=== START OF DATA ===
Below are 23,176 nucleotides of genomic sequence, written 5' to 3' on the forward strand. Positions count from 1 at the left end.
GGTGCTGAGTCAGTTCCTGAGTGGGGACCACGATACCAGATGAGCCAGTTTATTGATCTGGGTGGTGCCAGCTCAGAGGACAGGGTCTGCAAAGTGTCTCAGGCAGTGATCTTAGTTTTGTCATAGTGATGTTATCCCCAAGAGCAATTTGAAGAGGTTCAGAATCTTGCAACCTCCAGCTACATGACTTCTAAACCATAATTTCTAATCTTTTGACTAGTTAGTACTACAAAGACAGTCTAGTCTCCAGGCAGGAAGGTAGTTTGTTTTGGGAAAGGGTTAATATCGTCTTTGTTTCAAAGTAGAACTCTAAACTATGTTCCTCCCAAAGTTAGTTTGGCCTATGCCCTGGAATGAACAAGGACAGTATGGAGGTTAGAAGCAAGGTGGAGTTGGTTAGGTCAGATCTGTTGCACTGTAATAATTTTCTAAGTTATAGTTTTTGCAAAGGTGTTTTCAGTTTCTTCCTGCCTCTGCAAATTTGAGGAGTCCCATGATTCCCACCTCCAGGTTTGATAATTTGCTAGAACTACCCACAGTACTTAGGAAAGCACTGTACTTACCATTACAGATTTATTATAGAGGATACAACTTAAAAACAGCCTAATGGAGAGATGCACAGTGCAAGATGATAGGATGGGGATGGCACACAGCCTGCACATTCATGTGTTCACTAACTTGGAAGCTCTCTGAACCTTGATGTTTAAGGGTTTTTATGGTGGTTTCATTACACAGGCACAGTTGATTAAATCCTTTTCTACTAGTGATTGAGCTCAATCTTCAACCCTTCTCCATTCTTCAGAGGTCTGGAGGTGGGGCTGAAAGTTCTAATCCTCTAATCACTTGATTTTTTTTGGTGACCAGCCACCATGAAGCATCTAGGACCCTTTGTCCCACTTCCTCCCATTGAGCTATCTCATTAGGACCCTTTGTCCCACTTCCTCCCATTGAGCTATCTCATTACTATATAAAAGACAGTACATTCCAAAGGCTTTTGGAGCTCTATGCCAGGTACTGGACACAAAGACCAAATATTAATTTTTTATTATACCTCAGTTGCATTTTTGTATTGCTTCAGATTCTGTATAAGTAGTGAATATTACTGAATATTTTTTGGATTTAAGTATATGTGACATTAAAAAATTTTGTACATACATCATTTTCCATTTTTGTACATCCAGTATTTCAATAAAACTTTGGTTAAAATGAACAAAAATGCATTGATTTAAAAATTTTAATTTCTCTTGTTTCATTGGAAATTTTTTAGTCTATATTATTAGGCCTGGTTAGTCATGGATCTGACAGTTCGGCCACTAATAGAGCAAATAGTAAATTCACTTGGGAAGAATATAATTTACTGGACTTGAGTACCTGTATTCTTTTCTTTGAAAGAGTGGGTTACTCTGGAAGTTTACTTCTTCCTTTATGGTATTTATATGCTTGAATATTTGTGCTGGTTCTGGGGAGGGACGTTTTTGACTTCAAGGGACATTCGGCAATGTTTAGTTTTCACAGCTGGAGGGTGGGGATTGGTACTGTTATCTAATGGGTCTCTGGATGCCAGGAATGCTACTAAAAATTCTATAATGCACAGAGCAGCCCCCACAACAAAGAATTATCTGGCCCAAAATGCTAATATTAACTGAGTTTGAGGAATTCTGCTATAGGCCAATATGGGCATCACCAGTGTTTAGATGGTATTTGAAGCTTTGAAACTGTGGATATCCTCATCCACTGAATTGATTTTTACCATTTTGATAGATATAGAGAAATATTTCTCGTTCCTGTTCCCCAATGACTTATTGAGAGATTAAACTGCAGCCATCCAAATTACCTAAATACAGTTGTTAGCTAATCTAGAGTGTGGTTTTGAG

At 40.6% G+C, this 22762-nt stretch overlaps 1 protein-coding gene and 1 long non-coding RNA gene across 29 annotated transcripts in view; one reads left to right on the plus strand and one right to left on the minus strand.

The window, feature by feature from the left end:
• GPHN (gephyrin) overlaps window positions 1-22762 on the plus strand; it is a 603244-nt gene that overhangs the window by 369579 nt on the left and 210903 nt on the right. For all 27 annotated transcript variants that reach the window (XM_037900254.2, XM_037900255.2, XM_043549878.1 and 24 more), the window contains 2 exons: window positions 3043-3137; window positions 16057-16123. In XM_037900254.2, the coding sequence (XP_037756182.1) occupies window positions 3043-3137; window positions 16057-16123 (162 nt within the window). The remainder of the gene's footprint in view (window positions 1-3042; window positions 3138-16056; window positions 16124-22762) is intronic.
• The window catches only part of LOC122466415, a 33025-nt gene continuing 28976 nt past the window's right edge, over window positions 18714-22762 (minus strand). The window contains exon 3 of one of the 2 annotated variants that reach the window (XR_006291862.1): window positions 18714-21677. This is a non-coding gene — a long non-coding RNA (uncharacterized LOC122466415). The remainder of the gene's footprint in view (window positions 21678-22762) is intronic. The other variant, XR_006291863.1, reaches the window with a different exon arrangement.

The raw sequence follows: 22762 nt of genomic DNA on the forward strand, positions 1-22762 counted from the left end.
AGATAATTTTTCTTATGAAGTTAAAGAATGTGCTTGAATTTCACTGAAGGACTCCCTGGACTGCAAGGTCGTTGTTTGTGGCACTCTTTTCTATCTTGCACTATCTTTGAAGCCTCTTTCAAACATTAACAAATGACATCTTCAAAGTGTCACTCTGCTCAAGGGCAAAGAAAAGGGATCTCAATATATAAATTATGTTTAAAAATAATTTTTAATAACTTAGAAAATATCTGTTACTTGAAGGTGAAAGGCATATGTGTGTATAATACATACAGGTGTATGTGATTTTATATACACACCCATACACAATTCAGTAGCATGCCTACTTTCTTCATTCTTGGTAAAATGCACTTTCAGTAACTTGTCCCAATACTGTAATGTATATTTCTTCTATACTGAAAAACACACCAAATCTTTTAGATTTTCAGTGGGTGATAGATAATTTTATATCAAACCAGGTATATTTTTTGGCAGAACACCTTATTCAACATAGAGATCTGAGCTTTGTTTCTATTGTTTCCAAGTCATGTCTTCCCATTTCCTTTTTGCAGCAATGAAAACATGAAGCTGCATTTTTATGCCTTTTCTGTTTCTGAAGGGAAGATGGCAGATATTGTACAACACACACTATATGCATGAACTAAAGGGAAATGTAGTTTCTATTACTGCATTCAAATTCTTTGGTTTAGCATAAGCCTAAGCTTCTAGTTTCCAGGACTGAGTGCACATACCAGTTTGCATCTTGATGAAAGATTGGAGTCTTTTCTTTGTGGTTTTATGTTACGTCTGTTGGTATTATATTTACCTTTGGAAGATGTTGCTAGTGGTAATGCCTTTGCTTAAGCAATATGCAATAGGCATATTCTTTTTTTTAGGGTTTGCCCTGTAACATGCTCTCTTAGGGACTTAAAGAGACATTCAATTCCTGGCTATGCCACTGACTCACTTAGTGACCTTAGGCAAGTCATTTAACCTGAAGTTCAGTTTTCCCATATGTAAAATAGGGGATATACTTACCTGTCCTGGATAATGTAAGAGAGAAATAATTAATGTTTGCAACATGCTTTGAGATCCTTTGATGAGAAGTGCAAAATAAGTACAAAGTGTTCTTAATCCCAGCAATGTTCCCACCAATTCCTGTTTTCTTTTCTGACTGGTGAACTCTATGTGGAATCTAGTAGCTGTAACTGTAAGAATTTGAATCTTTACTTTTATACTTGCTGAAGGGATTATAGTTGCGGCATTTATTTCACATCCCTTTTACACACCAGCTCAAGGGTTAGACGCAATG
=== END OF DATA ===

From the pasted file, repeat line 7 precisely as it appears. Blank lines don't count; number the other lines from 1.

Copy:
The raw sequence follows: 22762 nt of genomic DNA on the forward strand, positions 1-22762 counted from the left end.